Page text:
2
\$\begingroup\$

I'm in the process of understanding shell scripting - this is my simple code for adding test files for python unittest

I'm looking for best practice pointers, variable naming, and of course comments on structure and readability.

EDIT: Script is called by, for example

./create_tests.sh math tensor_add
dir_name="$1"
file_name="$2"
test_dir="test/${dir_name}"
file_in_dir="${test_dir}/${file_name}.py"

addFile() {
    if [[ -f "${file_in_dir}" ]]
    then
        echo "File already exists in directory, exiting."
        exit 0
    else
        touch "${file_in_dir}"
    fi
}

if [[ -d "${test_dir}" ]]
then
    echo "Directory already exists, adding the file to this directory."
    addFile
else
    echo "Directory and __init__.py created."
    mkdir "${test_dir}"
    touch "${test_dir}/__init__.py"
    addFile
fi
\$\endgroup\$
2
\$\begingroup\$
  1. Add a shebang.
  2. Keep naming consistent, I personally prefer and follow Google's style guide; you may use a different guide if available.
  3. Try to make your script POSIX compliant, for a wider target reach (no need to rely on [[ expression from bash)
  4. Define a function to create the test directory.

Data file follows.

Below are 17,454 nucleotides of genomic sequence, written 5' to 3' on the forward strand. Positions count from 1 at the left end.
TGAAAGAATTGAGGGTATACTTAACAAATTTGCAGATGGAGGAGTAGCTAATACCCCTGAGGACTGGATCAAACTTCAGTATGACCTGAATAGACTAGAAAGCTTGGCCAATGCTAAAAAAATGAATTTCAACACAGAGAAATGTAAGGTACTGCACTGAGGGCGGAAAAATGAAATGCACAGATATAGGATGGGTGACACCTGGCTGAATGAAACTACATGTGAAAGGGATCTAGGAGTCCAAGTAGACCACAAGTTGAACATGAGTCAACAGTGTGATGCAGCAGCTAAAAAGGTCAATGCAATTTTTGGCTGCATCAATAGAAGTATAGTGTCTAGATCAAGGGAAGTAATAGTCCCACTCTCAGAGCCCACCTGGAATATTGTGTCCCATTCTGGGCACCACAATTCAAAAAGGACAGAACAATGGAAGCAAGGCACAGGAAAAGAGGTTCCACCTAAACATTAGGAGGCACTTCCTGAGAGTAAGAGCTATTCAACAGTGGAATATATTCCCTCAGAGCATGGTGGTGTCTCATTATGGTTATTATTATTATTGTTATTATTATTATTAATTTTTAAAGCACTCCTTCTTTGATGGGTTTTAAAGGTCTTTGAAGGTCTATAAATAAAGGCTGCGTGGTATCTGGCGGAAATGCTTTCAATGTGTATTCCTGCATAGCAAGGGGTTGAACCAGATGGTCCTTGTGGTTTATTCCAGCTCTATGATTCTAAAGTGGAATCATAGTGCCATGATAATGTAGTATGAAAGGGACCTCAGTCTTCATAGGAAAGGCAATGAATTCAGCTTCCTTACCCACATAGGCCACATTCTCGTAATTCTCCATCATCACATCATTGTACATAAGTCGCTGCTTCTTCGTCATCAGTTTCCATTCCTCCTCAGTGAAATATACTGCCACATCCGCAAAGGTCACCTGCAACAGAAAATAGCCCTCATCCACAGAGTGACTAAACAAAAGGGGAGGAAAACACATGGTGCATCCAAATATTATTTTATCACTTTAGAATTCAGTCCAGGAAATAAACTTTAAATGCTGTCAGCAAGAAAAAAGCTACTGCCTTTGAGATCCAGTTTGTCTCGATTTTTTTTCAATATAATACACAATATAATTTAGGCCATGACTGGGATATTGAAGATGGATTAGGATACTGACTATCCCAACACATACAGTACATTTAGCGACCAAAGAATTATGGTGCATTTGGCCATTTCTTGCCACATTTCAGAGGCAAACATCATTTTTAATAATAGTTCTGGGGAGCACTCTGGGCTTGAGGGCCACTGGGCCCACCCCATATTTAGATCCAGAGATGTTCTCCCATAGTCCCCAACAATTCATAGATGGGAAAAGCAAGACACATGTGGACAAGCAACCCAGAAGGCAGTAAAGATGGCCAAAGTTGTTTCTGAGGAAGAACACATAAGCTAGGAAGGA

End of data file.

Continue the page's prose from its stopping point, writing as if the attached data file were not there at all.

5. Use shellcheck.
  6. The echo "Directory and __init__.py created." should happen after the creation has happened.
  7. Use mkdir -p to allow for nested directories to also be created (if needed).
  8. Let script throw error and stop as early as possible on errors. This is achieved with set -e.

Together:

#!/bin/sh

set -e

dir_name="$1"
file_name="$2"
test_dir="test/${dir_name}"
file_in_dir="${test_dir}/${file_name}.py"

add_file() {
    if test -f "${file_in_dir}"
    then
        echo "File already exists in directory, exiting."
        exit 0
    else
        touch "${file_in_dir}"
    fi
}

create_dir() {
    mkdir -p "${test_dir}"
    touch "${test_dir}/__init__.py"
    echo "Directory and __init__.py created."
}

[ ! -d "${test_dir}" ] && create_dir "${test_dir}"

add_file

The chunk of variable declarations (dir_name, file_name etc.) could also be localised to functions.

\$\endgroup\$
3
  • 1
    \$\begingroup\$ You missed "extract common lines from if/else" from the list - though you've demonstrated in your reworked code. \$\endgroup\$ – Toby Speight Feb 3 at 13:03
  • \$\begingroup\$ Thank you for your brilliant advice. One question: what is the difference between the double brackets and single brackets in my contra your implementation? Does it have to do with POSIX compliance? \$\endgroup\$ – Edwin Carlsson Feb 3 at 13:35
  • \$\begingroup\$ stackoverflow.com/q/669452/2002471 explains why double brackets are a good thing. Striving for POSIX-compliance after bash and Linux has taken over the world is an interesting prioritization. I'd hope that code readability and maintainability are more important these days. Going from if [[ to if test makes sense to people who understand how shell if's work, but I'd say it makes it less readable and intuitive for most folks. \$\endgroup\$ – chicks Feb 3 at 14:11

Your Answer

By clicking “Post Your Answer”, you agree to our terms of service, privacy policy and cookie policy

Not the answer you're looking for? Browse other questions tagged or ask your own question.